Are you in the north of England?

YorkshireTree Fri 10-Mar-17 15:16:50

Yes it's definitely the freehold they are offering.

CheeseBadger Fri 10-Mar-17 15:18:21

Right - Manchester here. We pay £6 per year in chief rent, despite our house already being freehold. We were offered the chief rent rights last year, but declined. These payments will not be collectable in about 15ish years by law, so they can realistically only rinse you for another £30. The £650 offer may be a last ditch attempt to try to get some value from the rent rights.

So if I'm right about what they're trying to sell you, don't touch it with a barge pole at that price.

Ignore me if it really is the freehold they're selling.

busyboysmum Fri 10-Mar-17 16:26:30

Legally it is fixed in the Lease for 900 years and can never go up. When you apply for a Lease extension if you live that long they can vary the terms of the Lease and put it up then! There is no value in buying it.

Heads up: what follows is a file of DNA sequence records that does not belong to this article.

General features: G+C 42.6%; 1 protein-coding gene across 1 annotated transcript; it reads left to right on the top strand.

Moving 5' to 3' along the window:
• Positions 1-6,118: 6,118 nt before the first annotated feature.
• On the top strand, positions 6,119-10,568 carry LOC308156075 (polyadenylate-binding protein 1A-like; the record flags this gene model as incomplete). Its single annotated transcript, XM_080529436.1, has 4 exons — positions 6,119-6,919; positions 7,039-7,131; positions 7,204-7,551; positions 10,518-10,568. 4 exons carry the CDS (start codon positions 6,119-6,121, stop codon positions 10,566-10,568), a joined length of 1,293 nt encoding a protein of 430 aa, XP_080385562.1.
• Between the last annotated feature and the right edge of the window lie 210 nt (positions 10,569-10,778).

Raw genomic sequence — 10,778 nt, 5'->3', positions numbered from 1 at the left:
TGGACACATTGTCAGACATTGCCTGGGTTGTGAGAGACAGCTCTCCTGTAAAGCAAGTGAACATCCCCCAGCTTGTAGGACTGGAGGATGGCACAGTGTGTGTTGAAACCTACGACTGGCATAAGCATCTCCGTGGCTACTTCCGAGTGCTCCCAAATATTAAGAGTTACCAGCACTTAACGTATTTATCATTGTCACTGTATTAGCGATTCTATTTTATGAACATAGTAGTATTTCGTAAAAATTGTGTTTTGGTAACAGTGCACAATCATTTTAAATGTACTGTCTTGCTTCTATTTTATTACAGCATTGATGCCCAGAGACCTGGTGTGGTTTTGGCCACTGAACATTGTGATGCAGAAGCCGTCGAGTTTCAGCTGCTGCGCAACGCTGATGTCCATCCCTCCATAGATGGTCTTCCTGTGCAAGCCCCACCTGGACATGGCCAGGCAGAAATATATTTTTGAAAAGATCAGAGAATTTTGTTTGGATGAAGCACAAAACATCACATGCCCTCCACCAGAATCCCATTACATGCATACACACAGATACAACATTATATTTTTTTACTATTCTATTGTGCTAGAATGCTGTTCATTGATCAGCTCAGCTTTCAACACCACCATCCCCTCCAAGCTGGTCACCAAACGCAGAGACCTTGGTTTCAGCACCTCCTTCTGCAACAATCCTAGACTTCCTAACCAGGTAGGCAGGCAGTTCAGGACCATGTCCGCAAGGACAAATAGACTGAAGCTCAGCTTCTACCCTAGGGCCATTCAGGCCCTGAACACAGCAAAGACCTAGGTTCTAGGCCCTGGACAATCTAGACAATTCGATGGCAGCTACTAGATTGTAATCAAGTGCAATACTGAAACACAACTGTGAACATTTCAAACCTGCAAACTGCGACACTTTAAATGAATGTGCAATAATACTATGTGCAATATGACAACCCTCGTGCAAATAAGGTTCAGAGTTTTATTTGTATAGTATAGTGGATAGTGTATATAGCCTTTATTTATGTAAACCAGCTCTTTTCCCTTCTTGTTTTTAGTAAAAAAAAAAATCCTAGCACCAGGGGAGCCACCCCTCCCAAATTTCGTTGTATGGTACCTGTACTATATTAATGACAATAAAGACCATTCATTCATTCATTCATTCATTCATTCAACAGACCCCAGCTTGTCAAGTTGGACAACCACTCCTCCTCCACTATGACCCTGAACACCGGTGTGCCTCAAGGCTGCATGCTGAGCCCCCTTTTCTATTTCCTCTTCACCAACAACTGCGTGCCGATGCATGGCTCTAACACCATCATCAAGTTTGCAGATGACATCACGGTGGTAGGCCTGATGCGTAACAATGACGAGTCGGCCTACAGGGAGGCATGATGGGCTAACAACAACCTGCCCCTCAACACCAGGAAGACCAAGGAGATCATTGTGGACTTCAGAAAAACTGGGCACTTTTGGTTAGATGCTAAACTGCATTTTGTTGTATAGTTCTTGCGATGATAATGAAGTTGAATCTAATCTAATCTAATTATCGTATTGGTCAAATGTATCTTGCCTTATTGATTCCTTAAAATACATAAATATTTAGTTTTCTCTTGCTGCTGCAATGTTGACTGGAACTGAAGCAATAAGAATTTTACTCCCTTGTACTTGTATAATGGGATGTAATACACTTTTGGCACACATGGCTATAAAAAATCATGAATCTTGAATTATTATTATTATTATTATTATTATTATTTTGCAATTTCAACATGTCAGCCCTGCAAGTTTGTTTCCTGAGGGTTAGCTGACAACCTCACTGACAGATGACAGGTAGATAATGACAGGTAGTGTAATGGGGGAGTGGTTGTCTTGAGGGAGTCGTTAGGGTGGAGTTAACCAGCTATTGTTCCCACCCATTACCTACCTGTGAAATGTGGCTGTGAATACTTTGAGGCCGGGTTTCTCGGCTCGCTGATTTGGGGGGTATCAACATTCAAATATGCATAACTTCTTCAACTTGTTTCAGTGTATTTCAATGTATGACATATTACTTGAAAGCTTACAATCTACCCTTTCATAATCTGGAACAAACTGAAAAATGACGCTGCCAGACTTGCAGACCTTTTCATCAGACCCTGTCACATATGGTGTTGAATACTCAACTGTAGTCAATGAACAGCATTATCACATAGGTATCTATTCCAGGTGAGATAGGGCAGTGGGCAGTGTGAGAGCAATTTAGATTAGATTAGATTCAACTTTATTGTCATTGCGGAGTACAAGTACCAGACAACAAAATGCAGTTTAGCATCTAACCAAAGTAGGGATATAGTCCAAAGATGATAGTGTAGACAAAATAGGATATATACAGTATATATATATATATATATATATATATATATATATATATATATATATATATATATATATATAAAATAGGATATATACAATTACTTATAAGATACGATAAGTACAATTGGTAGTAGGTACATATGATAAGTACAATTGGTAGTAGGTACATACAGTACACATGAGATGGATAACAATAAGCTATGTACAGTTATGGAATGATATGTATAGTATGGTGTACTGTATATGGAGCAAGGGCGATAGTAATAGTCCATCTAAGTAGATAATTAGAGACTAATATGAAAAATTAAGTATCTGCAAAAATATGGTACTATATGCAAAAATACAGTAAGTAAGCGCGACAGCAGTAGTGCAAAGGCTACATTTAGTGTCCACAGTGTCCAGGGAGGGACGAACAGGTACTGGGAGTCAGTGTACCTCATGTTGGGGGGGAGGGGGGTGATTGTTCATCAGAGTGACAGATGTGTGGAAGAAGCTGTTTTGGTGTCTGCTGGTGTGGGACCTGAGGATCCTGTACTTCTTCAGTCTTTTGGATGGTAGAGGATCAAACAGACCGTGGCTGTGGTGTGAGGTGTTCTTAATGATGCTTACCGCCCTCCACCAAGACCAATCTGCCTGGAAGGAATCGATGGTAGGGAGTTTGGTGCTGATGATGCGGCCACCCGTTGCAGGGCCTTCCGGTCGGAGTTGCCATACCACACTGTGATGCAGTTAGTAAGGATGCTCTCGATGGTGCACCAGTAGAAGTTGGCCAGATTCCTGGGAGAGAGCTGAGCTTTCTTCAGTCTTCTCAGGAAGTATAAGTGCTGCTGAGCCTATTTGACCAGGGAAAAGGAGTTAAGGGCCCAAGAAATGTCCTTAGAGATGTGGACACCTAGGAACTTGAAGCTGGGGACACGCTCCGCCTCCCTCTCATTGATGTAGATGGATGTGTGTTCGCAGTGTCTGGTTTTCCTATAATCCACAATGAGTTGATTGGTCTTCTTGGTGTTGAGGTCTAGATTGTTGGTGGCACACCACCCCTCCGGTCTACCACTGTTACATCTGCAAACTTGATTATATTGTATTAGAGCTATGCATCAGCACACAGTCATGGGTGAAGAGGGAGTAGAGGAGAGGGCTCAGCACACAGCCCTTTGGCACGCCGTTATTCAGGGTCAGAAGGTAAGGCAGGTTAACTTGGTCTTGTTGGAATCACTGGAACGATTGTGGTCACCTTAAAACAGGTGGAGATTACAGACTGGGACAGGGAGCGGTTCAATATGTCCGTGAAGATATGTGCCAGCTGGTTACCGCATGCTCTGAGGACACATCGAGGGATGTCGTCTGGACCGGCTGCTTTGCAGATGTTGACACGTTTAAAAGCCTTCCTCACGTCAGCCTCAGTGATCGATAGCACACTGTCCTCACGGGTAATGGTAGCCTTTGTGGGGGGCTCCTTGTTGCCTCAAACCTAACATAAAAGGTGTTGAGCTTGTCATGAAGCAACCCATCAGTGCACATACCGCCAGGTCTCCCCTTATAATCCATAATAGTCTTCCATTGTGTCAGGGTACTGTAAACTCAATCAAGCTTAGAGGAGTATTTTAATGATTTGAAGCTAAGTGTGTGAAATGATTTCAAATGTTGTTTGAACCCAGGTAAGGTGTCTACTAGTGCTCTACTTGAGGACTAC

busyboysmum Fri 10-Mar-17 16:28:36

It is the freehold they are offering you but still knowing the law as I do around here there is no additional value it would add to your property to own the freehold.

namechangedtoday15 Fri 10-Mar-17 16:45:55

Exactly as busyboysmum says. There is some misunderstanding about long leasehold (as this is). Its essentially very different to say leasehold flats where leases are less than 100 years in lots of cases and you can run into issues when leases get short and there definitely is value to owning the freehold.

With long leasehold (usually 999 years), there is little value to owning the freehold. We have owned 4 different houses and all of them are long leasehold - it is pretty much the norm in the North West with pre / inter war built property.